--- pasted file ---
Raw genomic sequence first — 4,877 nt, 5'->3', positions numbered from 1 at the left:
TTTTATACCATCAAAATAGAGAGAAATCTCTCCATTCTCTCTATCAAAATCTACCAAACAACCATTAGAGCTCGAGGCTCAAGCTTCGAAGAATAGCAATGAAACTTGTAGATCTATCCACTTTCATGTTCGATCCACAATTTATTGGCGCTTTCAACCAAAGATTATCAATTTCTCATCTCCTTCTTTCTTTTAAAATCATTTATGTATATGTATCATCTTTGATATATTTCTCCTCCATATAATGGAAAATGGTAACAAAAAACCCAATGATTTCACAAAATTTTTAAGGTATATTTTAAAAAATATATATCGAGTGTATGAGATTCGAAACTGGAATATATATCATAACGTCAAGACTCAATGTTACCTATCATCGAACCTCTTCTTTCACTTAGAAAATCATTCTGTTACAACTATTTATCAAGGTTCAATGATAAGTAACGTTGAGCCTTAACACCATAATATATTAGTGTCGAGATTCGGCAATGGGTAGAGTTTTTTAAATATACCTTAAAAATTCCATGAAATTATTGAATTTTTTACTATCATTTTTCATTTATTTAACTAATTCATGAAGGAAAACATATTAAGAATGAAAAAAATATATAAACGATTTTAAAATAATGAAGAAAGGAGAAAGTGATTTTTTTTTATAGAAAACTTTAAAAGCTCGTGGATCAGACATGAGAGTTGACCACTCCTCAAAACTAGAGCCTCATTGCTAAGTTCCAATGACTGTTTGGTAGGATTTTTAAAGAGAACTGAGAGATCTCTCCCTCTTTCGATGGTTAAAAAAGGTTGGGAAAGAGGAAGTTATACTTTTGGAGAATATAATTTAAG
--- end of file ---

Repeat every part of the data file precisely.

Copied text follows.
Raw genomic sequence first — 4,877 nt, 5'->3', positions numbered from 1 at the left:
TTTTATACCATCAAAATAGAGAGAAATCTCTCCATTCTCTCTATCAAAATCTACCAAACAACCATTAGAGCTCGAGGCTCAAGCTTCGAAGAATAGCAATGAAACTTGTAGATCTATCCACTTTCATGTTCGATCCACAATTTATTGGCGCTTTCAACCAAAGATTATCAATTTCTCATCTCCTTCTTTCTTTTAAAATCATTTATGTATATGTATCATCTTTGATATATTTCTCCTCCATATAATGGAAAATGGTAACAAAAAACCCAATGATTTCACAAAATTTTTAAGGTATATTTTAAAAAATATATATCGAGTGTATGAGATTCGAAACTGGAATATATATCATAACGTCAAGACTCAATGTTACCTATCATCGAACCTCTTCTTTCACTTAGAAAATCATTCTGTTACAACTATTTATCAAGGTTCAATGATAAGTAACGTTGAGCCTTAACACCATAATATATTAGTGTCGAGATTCGGCAATGGGTAGAGTTTTTTAAATATACCTTAAAAATTCCATGAAATTATTGAATTTTTTACTATCATTTTTCATTTATTTAACTAATTCATGAAGGAAAACATATTAAGAATGAAAAAAATATATAAACGATTTTAAAATAATGAAGAAAGGAGAAAGTGATTTTTTTTTATAGAAAACTTTAAAAGCTCGTGGATCAGACATGAGAGTTGACCACTCCTCAAAACTAGAGCCTCATTGCTAAGTTCCAATGACTGTTTGGTAGGATTTTTAAAGAGAACTGAGAGATCTCTCCCTCTTTCGATGGTTAAAAAAGGTTGGGAAAGAGGAAGTTATACTTTTGGAGAATATAATTTAAG